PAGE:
The report, ‘Grains in Focus: Industry Outlook’, also says institutional investment into Australian agriculture, especially in grains, continues to lag, and more is needed to drive broad scale activity.
ANZ’s Head of Agribusiness Mark Bennett said: “Conditions are looking promising for the grains industry – we’ve seen a period of prices trading in a higher range and combined with lower interest rates and a reduced Australian dollar, this is generating greater levels of confidence across grain growing regions in Australia.
“While prices have come under some pressure through to September, the majority of winter crop regions in Australia are still experiencing good seasonal conditions and the profit opportunity remains for farmers, provided they have a good finish.
“As a whole Australia’s agricultural sector faces the excitement but also the pressure of expectation as mining investment winds down and we look north to Asia’s growing demand to provide the next great opportunity,” Mr Bennett said.
Key findings from the Grains in Focus report:
- Higher domestic wheat prices would see Australia’s east coast achieve a strong run of above-average profits for winter cropping
- Institutional investment into Australian agriculture continues to be an issue – with around 3% of agricultural funds investing into row crops and 9% to permanent crops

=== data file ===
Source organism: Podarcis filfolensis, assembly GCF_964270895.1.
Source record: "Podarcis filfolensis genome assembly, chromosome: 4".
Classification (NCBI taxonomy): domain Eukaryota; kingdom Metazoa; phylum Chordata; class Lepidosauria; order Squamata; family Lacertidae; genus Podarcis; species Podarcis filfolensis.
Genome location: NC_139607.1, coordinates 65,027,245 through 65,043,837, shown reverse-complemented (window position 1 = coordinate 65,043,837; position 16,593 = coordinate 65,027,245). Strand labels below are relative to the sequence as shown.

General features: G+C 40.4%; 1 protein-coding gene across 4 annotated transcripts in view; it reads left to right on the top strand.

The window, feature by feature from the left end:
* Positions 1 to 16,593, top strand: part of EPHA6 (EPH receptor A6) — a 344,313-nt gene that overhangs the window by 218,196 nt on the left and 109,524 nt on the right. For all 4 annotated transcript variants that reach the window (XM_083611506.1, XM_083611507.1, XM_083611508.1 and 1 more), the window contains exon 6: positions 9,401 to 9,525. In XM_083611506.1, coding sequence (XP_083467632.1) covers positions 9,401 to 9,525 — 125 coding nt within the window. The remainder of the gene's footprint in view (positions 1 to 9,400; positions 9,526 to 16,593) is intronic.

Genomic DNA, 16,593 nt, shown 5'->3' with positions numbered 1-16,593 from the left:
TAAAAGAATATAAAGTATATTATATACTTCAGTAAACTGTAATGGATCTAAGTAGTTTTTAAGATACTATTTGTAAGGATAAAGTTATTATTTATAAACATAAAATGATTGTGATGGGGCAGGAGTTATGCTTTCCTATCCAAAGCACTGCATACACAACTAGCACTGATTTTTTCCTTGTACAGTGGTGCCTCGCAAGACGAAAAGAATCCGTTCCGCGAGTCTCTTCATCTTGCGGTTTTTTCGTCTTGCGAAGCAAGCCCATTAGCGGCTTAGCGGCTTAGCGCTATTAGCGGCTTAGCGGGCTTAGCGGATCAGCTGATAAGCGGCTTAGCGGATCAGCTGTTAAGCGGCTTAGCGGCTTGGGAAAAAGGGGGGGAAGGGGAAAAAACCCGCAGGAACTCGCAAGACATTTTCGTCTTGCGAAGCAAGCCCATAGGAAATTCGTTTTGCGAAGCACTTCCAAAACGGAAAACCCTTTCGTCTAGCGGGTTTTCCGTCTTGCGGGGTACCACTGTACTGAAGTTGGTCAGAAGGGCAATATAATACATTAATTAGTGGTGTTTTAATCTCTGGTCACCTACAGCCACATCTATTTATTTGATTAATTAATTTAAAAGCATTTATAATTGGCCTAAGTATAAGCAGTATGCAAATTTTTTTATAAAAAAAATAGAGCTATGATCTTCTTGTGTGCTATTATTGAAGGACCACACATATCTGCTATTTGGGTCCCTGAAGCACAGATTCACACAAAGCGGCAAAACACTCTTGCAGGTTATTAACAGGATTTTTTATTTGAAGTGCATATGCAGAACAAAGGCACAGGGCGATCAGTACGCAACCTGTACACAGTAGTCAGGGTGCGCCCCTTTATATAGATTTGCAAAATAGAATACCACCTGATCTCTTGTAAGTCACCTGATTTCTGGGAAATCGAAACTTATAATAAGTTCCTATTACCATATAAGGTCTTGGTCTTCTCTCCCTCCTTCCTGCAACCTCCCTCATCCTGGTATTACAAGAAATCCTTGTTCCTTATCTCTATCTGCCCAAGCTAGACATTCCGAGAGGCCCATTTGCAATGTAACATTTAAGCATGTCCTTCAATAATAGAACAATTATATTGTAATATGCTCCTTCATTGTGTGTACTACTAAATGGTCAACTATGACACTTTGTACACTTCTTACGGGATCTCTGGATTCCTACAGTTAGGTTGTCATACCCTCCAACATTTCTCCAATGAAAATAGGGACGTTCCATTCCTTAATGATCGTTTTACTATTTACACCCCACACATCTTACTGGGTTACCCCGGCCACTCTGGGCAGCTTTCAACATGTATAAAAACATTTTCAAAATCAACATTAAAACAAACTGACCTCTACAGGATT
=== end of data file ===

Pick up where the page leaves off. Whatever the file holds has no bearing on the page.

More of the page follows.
- Australia’s grain industry has a place in the Asian growth story – its ability to supply high quality product to the Asian middle class has potential to create higher profit opportunity along the entire supply chain. As demand for animal proteins grows in Asia, so will demand for human consumption and animal feed
- The China-Australia Free Trade Agreement (ChAFTA) will have a positive impact on the Australian agricultural sector, with increased price competiveness.
Mr Bennett added: “Despite promising conditions, we’re seeing relatively low levels of capital investment being directed into Australia’s grains sector. The priority now is driving long-term investment into the grains sector.
“With a build-up of global liquidity, we believe investment funds are likely to look to global agriculture to balance their portfolios and increase returns in the low interest environment. Growers will also benefit significantly from investment into productivity and supply chain infrastructure,” Mr Bennett said.